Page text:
By Printus LeBlanc
The current pattern cannot continue. Terror attack, cry, post flag filter on Facebook, forget, and repeat. How to attack the current threat, while maintaining the rights guaranteed in the Constitution?
On May 22 in Manchester, England, radical Islamic terrorism struck Europe once again. At the end of an Ariana Grande concert, 22-year-old Salman Abedi detonated an explosive device that sent metal shards tearing into the people around him. The attack killed 22 people and injured at least 59.
Ariana Grande has a very specific fan base. The young performer attracts other young girls. The parking lots and concession stands are often used as waiting areas by parents. This means the bomber intentionally targeted a venue with young children, specifically girls. The youngest victim identified so far is an 8-year-old girl, Saffie-Rose Roussos.
At this time, it is believed Abedi is a British born citizen of immigrant parents. This presents another disturbing trend, radicalization of the second generation. Omar Mateen (Orlando), Syed Rizwan Farook (San Bernardino) and Maj. Nidal Hassan (Ft. Hood) are all Islamic terrorists and second-generation Americans. Why are the children of immigrants becoming terrorists? If they are not picking it up from their parents, where are they picking it up from?
The 2007 New York Police Department report “Radicalization in the West: The Homegrown Threat” states “Critically important to the process of radicalization are the different venues that provide the extremist fodder or fuel for radicalizing — venues, to which we refer to as ‘radicalization incubators.’ These incubators serve as radicalizing agents for those who have chosen to pursue radicalization. They become their pit stops, ‘hangouts,’ and meeting places. Generally these locations, which together comprise the radical subculture of a community, are rife with extremist rhetoric. Though the locations can be mosques, more likely incubators include cafes, cab driver hangouts, flophouses, prisons, student associations, nongovernmental organizations, hookah (water pipe) bars, butcher shops and book stores. While it is difficult to predict who will radicalize, these nodes are likely places where likeminded individuals will congregate as they move through the radicalization process.”
This past Sunday, President Trump delivered a powerful message to the Ummah — Arabic for the Islamic community — during a speech in Saudi Arabia. President Trump called for the Islamic nations of the world to confront Islamist extremism and Islamist terror groups. He stated “Religious leaders must make this absolutely clear: Barbarism will deliver you no glory — piety to evil will bring you no dignity. If you choose the path of terror, your life will be empty, your life will be brief, and your soul will be condemned.”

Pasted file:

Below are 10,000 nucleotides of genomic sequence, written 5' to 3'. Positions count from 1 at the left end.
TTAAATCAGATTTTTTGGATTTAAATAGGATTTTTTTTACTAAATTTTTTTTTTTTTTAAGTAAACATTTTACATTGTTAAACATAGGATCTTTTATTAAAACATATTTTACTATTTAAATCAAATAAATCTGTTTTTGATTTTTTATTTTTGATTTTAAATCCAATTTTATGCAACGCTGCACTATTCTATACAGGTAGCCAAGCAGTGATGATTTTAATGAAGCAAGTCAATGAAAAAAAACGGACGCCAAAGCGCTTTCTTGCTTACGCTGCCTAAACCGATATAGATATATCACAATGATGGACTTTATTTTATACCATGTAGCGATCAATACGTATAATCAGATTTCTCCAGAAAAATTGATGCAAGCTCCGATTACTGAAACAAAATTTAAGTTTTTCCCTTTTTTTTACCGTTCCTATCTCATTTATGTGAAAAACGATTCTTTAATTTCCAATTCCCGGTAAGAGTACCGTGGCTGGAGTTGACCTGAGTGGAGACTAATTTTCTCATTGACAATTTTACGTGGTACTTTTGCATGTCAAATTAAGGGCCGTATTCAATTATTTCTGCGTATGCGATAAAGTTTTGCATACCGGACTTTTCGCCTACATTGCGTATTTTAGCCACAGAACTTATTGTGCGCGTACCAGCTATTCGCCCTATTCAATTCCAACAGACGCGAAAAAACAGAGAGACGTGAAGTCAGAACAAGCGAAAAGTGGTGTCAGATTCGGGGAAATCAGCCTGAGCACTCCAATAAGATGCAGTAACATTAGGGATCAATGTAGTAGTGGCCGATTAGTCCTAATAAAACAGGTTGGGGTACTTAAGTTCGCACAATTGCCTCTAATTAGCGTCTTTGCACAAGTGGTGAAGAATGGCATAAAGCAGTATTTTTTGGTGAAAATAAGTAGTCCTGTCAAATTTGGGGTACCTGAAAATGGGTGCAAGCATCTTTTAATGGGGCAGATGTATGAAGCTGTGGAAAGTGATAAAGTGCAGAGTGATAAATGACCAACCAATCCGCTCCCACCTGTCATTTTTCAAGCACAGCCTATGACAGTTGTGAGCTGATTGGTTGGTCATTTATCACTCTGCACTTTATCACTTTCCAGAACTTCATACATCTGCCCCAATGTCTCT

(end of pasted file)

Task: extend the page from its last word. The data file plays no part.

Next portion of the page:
In short, President Trump is calling for the Islamic world to confront these radicalization incubators.
Charity organizations must know where their money is going. No more money for a mosque if it hosts an imam preaching the killing of someone that is gay. Saudi Arabia must stop supporting Islamic schools that give out textbooks that promote hatred of other religions. Imams must recognize when members of their mosque might become violent. Parents must monitor their children and pay attention to the websites they are visiting.
The attack also confirms the need in part for the travel ban issued by President Trump. The ban has been widely accused of being racist and anti-Islamic, despite Islam being a religion not a race, and the ban not covering the five most populous Islamic nations.
Yet six of the seven nations on the travel ban do have one thing in common. They have little to no government control of their nation. If there is no way to verify the identity of who is on the passport, why would you let them in? The federal government must have the ability to verify the identity of those entering the United States. The seventh nation is Iran. No explanation is needed as to why Tehran is on the list, but for the uninitiated, Iran are still listed by the State Department as a state sponsor of terrorism.
Yes, bombing and waging war on Islamic State and al Qaeda should continue, but President Trump is right, war waged by the U.S. alone will not solve the threat posed by radical Islam. Ultimately, the real solution can only come from within the Ummah, the Islamic community. Majority Muslim nations must take the lead in combating radical Islamic terrorism.Similarly, in the U.S. and UK, community-based approaches inside the Islamic community, cooperating with local and federal law enforcement, are a must in cracking down on homegrown terrorism. Any group of people or ideology risks becoming stronger when attacked from the outside. This is an instance where change must come from within.
Printus LeBlanc is a contributing reporter at Americans for Limited Government.